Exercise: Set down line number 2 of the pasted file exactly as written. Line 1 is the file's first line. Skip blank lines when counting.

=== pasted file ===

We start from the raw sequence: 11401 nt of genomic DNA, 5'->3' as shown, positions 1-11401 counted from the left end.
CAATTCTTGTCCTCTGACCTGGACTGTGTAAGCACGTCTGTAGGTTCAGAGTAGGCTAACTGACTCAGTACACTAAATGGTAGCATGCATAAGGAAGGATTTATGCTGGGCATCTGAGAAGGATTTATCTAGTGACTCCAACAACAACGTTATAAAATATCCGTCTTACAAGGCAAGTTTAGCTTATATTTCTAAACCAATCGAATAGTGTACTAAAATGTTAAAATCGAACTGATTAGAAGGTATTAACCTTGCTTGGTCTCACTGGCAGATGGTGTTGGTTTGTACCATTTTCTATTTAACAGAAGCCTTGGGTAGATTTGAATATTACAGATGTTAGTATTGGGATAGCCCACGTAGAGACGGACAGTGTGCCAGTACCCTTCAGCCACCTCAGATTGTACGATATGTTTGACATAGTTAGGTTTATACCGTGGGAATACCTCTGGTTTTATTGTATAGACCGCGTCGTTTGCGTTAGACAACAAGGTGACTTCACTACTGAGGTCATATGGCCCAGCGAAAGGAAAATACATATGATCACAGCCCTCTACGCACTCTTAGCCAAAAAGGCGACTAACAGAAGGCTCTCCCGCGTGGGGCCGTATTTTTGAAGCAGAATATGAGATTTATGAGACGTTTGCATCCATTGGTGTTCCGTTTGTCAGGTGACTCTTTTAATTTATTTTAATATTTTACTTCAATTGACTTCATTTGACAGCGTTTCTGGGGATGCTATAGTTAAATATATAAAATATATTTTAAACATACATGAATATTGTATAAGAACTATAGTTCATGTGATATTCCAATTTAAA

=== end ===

CAATTCTTGTCCTCTGACCTGGACTGTGTAAGCACGTCTGTAGGTTCAGAGTAGGCTAACTGACTCAGTACACTAAATGGTAGCATGCATAAGGAAGGATTTATGCTGGGCATCTGAGAAGGATTTATCTAGTGACTCCAACAACAACGTTATAAAATATCCGTCTTACAAGGCAAGTTTAGCTTATATTTCTAAACCAATCGAATAGTGTACTAAAATGTTAAAATCGAACTGATTAGAAGGTATTAACCTTGCTTGGTCTCACTGGCAGATGGTGTTGGTTTGTACCATTTTCTATTTAACAGAAGCCTTGGGTAGATTTGAATATTACAGATGTTAGTATTGGGATAGCCCACGTAGAGACGGACAGTGTGCCAGTACCCTTCAGCCACCTCAGATTGTACGATATGTTTGACATAGTTAGGTTTATACCGTGGGAATACCTCTGGTTTTATTGTATAGACCGCGTCGTTTGCGTTAGACAACAAGGTGACTTCACTACTGAGGTCATATGGCCCAGCGAAAGGAAAATACATATGATCACAGCCCTCTACGCACTCTTAGCCAAAAAGGCGACTAACAGAAGGCTCTCCCGCGTGGGGCCGTATTTTTGAAGCAGAATATGAGATTTATGAGACGTTTGCATCCATTGGTGTTCCGTTTGTCAGGTGACTCTTTTAATTTATTTTAATATTTTACTTCAATTGACTTCATTTGACAGCGTTTCTGGGGATGCTATAGTTAAATATATAAAATATATTTTAAACATACATGAATATTGTATAAGAACTATAGTTCATGTGATATTCCAATTTAAA